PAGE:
LETTING & ESTATE AGENT

Private Renting Grows 135pc in 30 years

Private Renting Grows 135pc in 30 years
The number of private rented sector homes has increased by 135 per cent increase over the past 30 years, with a 346 per cent increase in the number of households aged between 35 and 44 in this sector, according to new research by Martin & Co.

According to the report, 30 years in the Private Rented Sector, marking the anniversary of when Martin & Co let its first property, growth has been particularly significant in the past 10 years, with a staggering two million new households entering the private rented sector across England alone.

Today, 71 per cent of households aged between 16 and 24 now live in a privately rented home, up from 32 per cent in 1986. The huge increase has been caused by a number of factors, including house price inflation, the introduction of buy-to-let mortgages, immigration, and the rise of the student population.

Ian Wilson, Chief Executive at Martin & Co, said: "With property outperforming gold threefold and more than doubling growth seen by shares in the FTSE100 over the past three decades, our forecast is that the private rented sector will continue to grow over the next 30 years and flourish as an asset class."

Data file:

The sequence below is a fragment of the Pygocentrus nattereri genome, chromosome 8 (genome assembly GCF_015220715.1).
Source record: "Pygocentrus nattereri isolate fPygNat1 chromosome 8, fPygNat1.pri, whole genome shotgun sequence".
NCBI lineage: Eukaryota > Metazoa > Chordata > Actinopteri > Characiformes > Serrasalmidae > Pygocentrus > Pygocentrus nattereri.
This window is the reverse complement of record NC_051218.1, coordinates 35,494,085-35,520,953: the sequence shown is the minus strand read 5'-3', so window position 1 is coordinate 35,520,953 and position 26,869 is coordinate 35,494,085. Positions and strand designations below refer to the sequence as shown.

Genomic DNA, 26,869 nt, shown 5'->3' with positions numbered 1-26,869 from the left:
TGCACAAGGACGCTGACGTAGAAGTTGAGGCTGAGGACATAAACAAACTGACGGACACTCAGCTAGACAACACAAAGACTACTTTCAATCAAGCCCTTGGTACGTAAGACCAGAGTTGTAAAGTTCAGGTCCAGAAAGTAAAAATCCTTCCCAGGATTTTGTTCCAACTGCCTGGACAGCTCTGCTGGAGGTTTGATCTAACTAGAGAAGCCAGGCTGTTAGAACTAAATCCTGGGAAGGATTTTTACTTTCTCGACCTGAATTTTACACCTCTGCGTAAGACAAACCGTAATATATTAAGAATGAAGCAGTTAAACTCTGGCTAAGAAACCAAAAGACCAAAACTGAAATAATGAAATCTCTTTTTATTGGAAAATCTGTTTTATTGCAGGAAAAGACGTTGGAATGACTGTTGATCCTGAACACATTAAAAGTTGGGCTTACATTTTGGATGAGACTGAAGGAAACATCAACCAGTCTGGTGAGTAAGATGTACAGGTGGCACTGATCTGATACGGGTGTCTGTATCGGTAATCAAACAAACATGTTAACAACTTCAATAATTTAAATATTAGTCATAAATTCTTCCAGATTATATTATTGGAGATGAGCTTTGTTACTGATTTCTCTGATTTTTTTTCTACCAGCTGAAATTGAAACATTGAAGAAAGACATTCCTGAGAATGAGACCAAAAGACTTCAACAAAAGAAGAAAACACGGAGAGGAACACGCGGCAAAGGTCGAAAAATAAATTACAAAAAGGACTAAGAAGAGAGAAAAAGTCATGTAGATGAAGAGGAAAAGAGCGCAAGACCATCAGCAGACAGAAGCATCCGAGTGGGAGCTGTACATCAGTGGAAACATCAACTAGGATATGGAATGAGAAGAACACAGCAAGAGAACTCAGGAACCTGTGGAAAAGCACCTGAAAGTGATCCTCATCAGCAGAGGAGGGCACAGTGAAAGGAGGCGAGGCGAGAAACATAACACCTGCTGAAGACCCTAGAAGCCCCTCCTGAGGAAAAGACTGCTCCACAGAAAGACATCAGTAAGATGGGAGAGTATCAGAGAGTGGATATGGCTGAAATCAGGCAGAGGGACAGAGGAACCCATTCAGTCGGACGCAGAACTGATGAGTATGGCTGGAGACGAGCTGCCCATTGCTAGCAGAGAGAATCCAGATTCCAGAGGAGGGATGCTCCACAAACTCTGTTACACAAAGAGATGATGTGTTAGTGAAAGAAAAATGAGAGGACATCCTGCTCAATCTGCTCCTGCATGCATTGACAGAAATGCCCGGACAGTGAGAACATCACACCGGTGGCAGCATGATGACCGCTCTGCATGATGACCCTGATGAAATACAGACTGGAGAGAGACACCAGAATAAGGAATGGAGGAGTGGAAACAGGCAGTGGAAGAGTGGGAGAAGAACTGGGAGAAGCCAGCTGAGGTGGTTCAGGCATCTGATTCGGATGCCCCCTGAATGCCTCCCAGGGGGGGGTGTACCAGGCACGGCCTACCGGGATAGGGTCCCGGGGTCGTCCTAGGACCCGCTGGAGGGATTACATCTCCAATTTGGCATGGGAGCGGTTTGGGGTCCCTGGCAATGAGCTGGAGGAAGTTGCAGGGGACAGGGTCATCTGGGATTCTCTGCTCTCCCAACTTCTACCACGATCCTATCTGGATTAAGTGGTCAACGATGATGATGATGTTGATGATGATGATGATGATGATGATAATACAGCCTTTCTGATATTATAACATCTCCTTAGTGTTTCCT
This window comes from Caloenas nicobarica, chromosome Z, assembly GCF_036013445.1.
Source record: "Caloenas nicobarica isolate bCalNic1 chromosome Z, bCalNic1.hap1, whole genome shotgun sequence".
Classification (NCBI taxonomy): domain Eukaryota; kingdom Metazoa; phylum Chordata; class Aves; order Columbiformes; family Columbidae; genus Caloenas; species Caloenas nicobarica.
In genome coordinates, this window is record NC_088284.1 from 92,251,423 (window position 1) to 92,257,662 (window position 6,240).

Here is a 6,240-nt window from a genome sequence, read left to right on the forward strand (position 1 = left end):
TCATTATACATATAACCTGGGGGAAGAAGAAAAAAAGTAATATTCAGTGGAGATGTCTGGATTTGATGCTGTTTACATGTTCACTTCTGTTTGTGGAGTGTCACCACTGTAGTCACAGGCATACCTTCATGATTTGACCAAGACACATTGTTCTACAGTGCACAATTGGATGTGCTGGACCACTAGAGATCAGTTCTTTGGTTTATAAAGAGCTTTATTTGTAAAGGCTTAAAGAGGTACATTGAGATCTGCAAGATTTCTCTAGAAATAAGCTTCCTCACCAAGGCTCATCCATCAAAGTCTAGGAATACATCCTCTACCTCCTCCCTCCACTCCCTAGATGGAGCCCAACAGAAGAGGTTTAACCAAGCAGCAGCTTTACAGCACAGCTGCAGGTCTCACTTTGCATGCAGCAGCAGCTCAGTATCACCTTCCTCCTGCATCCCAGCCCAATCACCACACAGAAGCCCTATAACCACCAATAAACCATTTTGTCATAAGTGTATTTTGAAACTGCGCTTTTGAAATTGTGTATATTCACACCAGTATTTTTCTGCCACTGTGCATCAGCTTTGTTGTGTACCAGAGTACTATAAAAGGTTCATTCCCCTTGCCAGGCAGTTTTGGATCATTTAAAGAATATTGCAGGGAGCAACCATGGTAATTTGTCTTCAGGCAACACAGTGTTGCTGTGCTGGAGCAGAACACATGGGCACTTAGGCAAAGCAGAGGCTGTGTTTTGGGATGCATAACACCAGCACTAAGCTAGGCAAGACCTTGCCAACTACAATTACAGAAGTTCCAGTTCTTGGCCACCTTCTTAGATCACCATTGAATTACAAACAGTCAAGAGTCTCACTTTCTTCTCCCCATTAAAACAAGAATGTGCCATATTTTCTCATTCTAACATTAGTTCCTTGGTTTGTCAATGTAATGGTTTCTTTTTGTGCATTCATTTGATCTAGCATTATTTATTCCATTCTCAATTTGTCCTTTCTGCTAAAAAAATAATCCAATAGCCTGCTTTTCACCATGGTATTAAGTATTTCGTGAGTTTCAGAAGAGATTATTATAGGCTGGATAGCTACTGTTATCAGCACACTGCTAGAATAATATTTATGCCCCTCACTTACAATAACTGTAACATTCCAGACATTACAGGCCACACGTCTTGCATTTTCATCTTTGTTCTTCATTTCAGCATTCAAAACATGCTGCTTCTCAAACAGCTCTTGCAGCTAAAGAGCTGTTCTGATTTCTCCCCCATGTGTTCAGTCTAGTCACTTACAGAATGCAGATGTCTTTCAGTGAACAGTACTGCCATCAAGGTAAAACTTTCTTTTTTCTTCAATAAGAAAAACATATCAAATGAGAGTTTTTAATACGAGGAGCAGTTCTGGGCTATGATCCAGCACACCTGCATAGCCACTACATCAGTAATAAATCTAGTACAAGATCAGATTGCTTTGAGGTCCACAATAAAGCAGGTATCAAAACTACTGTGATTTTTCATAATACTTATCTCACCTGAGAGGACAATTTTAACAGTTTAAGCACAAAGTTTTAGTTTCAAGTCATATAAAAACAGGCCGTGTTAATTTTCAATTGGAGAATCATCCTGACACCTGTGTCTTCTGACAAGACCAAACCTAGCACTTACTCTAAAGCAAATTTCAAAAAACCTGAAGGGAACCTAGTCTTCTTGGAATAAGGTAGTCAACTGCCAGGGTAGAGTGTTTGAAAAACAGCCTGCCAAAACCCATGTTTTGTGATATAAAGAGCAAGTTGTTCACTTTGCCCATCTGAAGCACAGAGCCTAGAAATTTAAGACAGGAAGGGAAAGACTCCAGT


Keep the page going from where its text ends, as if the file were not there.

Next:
Property has grown in value an incredible 768pc in the last three decades, and rental returns have also increased. The average Martin & Co tenant pays a monthly rent of £751pcm.

As for regional growth, East Anglia has strengthened the most since 1986, measuring in at a private rented sector growth of almost 200pc. Scotland and the East and West Midlands follow with 180pc and 172pc increases respectively.

The report highlights that the private sector could grow by as many as 1m new rented households in the UK by 2021, and by at least 500,000. Meanwhile, the average first-time buyer deposit is £50,000 . double the national average salary.

The figures show that buy-to-let remains a good bet for investors. You can access the full report, for free, by visiting www.martinco.com/askmartin.